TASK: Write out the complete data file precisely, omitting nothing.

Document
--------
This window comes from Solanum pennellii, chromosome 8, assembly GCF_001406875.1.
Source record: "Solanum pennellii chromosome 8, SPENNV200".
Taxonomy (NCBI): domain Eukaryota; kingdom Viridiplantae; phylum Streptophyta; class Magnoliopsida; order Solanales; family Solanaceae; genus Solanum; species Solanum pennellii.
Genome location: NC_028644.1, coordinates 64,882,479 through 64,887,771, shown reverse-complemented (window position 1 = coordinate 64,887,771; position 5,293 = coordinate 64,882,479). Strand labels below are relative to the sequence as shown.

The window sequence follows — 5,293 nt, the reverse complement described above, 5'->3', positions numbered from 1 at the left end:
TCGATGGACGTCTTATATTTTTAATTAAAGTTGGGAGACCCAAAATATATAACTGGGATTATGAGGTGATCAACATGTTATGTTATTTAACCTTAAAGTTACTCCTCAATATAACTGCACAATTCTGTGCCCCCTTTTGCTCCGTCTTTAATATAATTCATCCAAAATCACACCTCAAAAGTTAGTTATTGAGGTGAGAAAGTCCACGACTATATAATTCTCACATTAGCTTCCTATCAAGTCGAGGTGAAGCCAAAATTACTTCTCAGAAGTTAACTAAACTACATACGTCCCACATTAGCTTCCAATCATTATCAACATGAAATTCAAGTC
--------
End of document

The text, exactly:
This window comes from Solanum pennellii, chromosome 8, assembly GCF_001406875.1.
Source record: "Solanum pennellii chromosome 8, SPENNV200".
Taxonomy (NCBI): domain Eukaryota; kingdom Viridiplantae; phylum Streptophyta; class Magnoliopsida; order Solanales; family Solanaceae; genus Solanum; species Solanum pennellii.
Genome location: NC_028644.1, coordinates 64,882,479 through 64,887,771, shown reverse-complemented (window position 1 = coordinate 64,887,771; position 5,293 = coordinate 64,882,479). Strand labels below are relative to the sequence as shown.

The window sequence follows — 5,293 nt, the reverse complement described above, 5'->3', positions numbered from 1 at the left end:
TCGATGGACGTCTTATATTTTTAATTAAAGTTGGGAGACCCAAAATATATAACTGGGATTATGAGGTGATCAACATGTTATGTTATTTAACCTTAAAGTTACTCCTCAATATAACTGCACAATTCTGTGCCCCCTTTTGCTCCGTCTTTAATATAATTCATCCAAAATCACACCTCAAAAGTTAGTTATTGAGGTGAGAAAGTCCACGACTATATAATTCTCACATTAGCTTCCTATCAAGTCGAGGTGAAGCCAAAATTACTTCTCAGAAGTTAACTAAACTACATACGTCCCACATTAGCTTCCAATCATTATCAACATGAAATTCAAGTC